Few countries embrace technology more enthusiastically than Japan. And few cities are as cutting-edge as Tokyo. That’s why the capital of the land of the rising sun offers many virtual trips that in these times of confinement allow you to visit some of its main tourist attractions without leaving your home.

The magnificent National Museum of Tokyo, for example, displays much of its catalogue of works both on its website (emuseum.jp) and through a mobile application that includes a 30-minute tour of the Horyuji treasure gallery.

The iconic Tokyo Tower-built in 1958 and similar in shape to the Eiffel Tower in Paris-has a virtual tour of its viewpoint thanks to the Google Arts & Culture platform.

In addition, some places in the city have installed cameras that broadcast in real time via YouTube: the WebcamTaxi page (webcamtaxi.com/en/japan/tokyo) compiles a good number of them. They include a connection that allows you to see the cherry blossoms in Chidorigafuchi Park, another that focuses on the spectacular skyline behind the Rainbow Bridge, and another installed inside Ikegami Honmon-ji Temple.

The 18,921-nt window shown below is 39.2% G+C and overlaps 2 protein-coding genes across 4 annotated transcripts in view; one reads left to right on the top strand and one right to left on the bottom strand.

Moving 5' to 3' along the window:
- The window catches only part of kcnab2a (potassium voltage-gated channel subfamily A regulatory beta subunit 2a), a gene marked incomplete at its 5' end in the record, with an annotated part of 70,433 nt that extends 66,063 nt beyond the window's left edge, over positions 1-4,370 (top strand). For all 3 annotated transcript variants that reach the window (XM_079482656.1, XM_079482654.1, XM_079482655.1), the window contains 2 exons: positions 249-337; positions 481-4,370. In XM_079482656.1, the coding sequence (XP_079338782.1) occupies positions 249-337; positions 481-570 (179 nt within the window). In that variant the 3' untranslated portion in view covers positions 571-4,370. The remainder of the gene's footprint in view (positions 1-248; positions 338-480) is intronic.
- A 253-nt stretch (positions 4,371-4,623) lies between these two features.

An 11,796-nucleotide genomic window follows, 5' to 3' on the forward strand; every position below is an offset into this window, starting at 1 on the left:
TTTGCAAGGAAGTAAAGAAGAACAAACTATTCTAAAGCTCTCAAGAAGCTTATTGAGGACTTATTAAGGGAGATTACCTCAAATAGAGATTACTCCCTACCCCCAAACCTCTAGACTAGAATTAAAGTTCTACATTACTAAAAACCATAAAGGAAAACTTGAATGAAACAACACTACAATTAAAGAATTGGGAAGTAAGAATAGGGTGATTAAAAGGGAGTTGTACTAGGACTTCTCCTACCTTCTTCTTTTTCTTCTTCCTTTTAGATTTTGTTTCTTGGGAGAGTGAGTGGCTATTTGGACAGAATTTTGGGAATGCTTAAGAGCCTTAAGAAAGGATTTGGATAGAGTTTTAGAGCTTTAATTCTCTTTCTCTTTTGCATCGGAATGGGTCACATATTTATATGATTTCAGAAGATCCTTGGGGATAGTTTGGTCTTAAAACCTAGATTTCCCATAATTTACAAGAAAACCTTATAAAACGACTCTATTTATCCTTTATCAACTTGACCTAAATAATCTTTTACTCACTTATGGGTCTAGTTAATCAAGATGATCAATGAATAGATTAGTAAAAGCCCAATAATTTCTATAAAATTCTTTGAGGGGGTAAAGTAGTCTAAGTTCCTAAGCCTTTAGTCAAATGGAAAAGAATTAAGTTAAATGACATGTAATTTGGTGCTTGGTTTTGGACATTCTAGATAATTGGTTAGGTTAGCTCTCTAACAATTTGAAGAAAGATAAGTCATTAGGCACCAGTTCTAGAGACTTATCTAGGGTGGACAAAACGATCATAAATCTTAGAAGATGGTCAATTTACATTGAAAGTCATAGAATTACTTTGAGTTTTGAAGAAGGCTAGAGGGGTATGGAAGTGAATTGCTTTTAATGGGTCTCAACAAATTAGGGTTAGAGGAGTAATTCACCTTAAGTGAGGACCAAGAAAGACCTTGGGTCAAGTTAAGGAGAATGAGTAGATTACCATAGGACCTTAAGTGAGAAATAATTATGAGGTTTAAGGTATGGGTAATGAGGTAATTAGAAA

But no place is capable of making us travel as far across a screen as Mount Fuji, which can be seen in all its magnificence thanks to the live broadcasts from eight different angles on the Fujisan Watcher website (yamanashi-kankou.jp/fujisanwatcher/live).

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